Coquitlam SAR was activated for two rescues in the Buntzen Lake area this weekend, both of which are typical for the transition from spring to summer.
Incident 1: Halvor Lunden
The team was alerted at 4:30 pm for an injured hiker on the lower part of the Halvor Lunden trail on Eagle Ridge. The hiker, with a suspected broken ankle, was being assisted by a very capable hiking group and was near the snow line where there was compact ice and snow on the trail. Because of the location of the subject and the nature of the injury we elected to use a helicopter long line rescue, with Talon Helicopters assisting.
We’d like to thank the hiking group for assisting us in the rescue.
Incident 2: Swan Falls
While the rescue of the first subject was under way, we were alerted for another incident. Two hikers, a male and a female in their early 40’s called and reported they were stranded on the Swan Falls trail at approximately 850m, well into the snow line. The subjects were cold, and could not find the trail because the snow was so deep it had buried the trail markers. As it was getting dark, they had elected to call for help – which is the right thing to do. They were reported to have been well equipped for the trip.
Coquitlam SAR sent a team of four members up the Swan Falls trail. Upon reaching the snowline at 450m, the team encountered difficult travel conditions. The relatively warm temperatures throughout the day had made the snow on the trail very soft, and the team was “postholeing” (sinking knee deep in the snow) – making travel slow and exhausting. They found the subjects at 11pm after four hours on the trail.
After assessing the subjects and re-warming them for short time, the team began descending the trail. A second team with rope rescue equipment was sent to assist, including two members from Ridge Meadows SAR – since, after the sun went down, the soft snow froze, and became as hard as ice. The subjects and SAR members arrived at command at around 3:45 am Sunday morning.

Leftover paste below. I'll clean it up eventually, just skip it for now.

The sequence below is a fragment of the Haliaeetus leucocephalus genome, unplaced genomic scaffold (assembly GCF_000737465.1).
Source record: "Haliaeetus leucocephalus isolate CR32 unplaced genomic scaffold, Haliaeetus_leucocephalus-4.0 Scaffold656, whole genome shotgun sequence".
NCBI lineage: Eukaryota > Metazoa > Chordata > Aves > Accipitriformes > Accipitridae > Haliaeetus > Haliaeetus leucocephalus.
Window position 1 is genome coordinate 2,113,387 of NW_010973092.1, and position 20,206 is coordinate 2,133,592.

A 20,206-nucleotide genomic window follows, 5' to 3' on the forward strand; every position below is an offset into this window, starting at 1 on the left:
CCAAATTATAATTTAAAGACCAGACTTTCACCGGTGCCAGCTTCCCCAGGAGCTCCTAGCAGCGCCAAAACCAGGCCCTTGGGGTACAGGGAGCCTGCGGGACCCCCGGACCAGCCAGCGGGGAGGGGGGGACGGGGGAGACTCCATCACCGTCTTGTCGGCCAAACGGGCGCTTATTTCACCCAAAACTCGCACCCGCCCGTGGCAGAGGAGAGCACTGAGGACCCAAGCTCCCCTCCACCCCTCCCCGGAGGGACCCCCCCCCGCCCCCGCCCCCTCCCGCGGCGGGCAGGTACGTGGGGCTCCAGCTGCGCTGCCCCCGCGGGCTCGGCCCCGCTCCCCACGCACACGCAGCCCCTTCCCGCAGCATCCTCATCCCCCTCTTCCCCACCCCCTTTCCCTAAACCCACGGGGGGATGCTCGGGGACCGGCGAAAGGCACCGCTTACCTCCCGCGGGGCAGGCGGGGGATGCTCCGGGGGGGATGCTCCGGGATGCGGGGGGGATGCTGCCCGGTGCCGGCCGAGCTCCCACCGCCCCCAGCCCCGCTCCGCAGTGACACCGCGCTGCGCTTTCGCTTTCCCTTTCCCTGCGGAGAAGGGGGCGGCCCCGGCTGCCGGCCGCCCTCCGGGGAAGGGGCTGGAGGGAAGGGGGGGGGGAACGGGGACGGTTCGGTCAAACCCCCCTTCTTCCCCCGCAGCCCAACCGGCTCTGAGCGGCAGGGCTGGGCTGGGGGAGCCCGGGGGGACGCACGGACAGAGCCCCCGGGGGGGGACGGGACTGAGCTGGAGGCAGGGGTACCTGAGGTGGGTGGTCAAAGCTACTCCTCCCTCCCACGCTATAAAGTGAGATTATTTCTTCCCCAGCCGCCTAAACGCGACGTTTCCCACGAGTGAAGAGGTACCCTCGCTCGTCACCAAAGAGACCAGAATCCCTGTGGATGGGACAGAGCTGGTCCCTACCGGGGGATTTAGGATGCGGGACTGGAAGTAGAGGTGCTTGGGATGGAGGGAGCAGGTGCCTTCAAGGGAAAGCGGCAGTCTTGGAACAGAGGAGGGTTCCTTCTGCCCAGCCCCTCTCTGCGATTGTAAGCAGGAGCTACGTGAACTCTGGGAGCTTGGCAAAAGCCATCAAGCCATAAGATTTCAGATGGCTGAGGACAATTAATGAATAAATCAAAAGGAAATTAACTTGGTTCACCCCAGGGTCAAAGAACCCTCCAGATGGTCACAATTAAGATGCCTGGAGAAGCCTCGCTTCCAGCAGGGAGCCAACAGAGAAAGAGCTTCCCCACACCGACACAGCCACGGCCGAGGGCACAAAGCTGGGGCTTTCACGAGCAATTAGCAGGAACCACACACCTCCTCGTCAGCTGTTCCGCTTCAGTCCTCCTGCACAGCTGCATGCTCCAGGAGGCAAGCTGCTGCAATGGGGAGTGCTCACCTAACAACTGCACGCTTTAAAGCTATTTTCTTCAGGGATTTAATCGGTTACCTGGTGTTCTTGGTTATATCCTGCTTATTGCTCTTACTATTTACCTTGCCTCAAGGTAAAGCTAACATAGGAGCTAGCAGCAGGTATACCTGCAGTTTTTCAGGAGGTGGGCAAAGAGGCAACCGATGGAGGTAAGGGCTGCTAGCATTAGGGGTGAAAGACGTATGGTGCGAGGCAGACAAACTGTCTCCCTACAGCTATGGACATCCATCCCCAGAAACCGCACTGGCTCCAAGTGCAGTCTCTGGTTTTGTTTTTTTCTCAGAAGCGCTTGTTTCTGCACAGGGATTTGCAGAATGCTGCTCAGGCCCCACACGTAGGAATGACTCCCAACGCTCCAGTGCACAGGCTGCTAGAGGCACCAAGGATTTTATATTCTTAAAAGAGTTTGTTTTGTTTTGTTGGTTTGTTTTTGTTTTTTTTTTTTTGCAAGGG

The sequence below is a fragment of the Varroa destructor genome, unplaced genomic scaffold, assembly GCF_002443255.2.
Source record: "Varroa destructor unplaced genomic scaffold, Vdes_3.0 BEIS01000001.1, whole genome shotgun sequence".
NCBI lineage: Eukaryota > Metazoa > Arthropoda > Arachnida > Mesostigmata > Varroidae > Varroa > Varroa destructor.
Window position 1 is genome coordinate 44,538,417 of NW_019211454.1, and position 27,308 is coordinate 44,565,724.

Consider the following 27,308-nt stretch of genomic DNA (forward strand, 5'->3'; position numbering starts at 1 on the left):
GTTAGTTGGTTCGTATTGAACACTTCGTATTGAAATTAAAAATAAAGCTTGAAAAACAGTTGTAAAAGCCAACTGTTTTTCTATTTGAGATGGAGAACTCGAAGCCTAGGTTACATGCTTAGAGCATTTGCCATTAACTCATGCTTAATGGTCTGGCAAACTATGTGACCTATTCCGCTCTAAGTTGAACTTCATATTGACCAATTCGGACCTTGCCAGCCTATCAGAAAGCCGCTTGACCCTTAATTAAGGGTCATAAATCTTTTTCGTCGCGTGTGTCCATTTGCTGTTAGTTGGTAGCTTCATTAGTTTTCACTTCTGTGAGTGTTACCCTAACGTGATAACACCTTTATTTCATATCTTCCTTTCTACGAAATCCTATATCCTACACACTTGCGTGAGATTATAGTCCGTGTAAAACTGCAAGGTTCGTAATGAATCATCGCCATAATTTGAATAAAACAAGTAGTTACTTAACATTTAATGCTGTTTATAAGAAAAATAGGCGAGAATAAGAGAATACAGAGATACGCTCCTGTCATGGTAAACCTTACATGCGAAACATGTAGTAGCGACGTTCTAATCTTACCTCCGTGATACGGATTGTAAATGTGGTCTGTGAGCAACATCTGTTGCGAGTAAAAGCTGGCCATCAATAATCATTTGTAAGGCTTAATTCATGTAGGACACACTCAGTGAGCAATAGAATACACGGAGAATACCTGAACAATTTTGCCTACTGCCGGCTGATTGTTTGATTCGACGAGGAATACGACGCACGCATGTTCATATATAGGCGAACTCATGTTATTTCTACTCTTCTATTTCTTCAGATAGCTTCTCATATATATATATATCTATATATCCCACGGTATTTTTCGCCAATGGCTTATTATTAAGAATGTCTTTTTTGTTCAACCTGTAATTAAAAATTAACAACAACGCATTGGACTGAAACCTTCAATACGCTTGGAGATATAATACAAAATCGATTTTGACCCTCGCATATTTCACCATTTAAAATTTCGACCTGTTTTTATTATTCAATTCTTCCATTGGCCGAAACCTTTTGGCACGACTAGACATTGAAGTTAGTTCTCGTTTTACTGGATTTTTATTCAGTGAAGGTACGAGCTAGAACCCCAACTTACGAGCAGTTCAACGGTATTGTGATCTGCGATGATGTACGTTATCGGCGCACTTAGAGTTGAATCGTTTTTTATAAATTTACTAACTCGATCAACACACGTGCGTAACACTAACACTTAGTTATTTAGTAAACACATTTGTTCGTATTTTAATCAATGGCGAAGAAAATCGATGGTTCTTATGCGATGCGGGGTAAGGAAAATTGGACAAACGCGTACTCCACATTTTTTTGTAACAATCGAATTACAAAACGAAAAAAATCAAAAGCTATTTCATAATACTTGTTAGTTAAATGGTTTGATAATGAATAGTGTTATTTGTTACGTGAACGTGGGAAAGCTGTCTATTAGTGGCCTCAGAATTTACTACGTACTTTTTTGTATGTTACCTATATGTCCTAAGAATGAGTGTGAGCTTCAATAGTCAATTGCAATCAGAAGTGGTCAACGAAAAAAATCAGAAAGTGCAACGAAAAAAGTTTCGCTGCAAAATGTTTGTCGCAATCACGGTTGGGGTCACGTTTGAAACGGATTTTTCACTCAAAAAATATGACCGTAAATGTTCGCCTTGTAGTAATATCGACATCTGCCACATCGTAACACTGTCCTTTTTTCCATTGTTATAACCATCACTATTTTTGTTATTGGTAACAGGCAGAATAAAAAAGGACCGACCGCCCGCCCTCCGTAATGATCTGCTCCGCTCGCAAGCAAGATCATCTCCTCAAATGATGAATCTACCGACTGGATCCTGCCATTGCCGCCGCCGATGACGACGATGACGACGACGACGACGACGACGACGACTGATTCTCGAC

We’d like to commend the subjects of both of these rescues, and the hiking group who assisted us in the first rescue, for being well prepared and equipped for the conditions they found themselves in. Sometimes accidents happen.
However, both of these rescues illustrate typical responses for us this time of year.
It is still deep winter in the mountains. Eagle Ridge is approximately the same elevation as the North Shore mountains and has over 3 meters of snow. This means winter travel conditions will exist until June. Trails may be difficult to find, and without snowshoes, or other snow travel experience, travel is slow and very tiring.
We’d also like to remind people that, while your Smart Phone might have a GPS installed, that it’s prefereable to carry and use a paper map, and compass, as well as a wilderness GPS. Your phone should stay in your pack and be used to call for help if you need it. As SAR members we regularly encounter people who are calling us with very low batteries, which makes our job harder than it needs to be.
Enjoy spring but remember to treat the backcountry like it’s still winter!